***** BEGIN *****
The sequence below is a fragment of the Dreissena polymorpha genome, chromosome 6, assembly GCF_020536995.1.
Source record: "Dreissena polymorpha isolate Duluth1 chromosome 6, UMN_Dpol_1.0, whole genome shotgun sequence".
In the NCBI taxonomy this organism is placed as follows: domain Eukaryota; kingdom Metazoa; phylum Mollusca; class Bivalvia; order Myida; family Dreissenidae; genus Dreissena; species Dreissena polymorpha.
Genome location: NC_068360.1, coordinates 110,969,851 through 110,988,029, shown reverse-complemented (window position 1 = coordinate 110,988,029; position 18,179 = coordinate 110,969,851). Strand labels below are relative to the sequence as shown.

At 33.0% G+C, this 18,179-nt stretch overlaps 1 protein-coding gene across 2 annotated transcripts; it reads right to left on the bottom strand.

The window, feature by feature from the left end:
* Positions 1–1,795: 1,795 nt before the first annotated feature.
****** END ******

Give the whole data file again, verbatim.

The sequence below is a fragment of the Dreissena polymorpha genome, chromosome 6, assembly GCF_020536995.1.
Source record: "Dreissena polymorpha isolate Duluth1 chromosome 6, UMN_Dpol_1.0, whole genome shotgun sequence".
In the NCBI taxonomy this organism is placed as follows: domain Eukaryota; kingdom Metazoa; phylum Mollusca; class Bivalvia; order Myida; family Dreissenidae; genus Dreissena; species Dreissena polymorpha.
Genome location: NC_068360.1, coordinates 110,969,851 through 110,988,029, shown reverse-complemented (window position 1 = coordinate 110,988,029; position 18,179 = coordinate 110,969,851). Strand labels below are relative to the sequence as shown.

At 33.0% G+C, this 18,179-nt stretch overlaps 1 protein-coding gene across 2 annotated transcripts; it reads right to left on the bottom strand.

The window, feature by feature from the left end:
* Positions 1–1,795: 1,795 nt before the first annotated feature.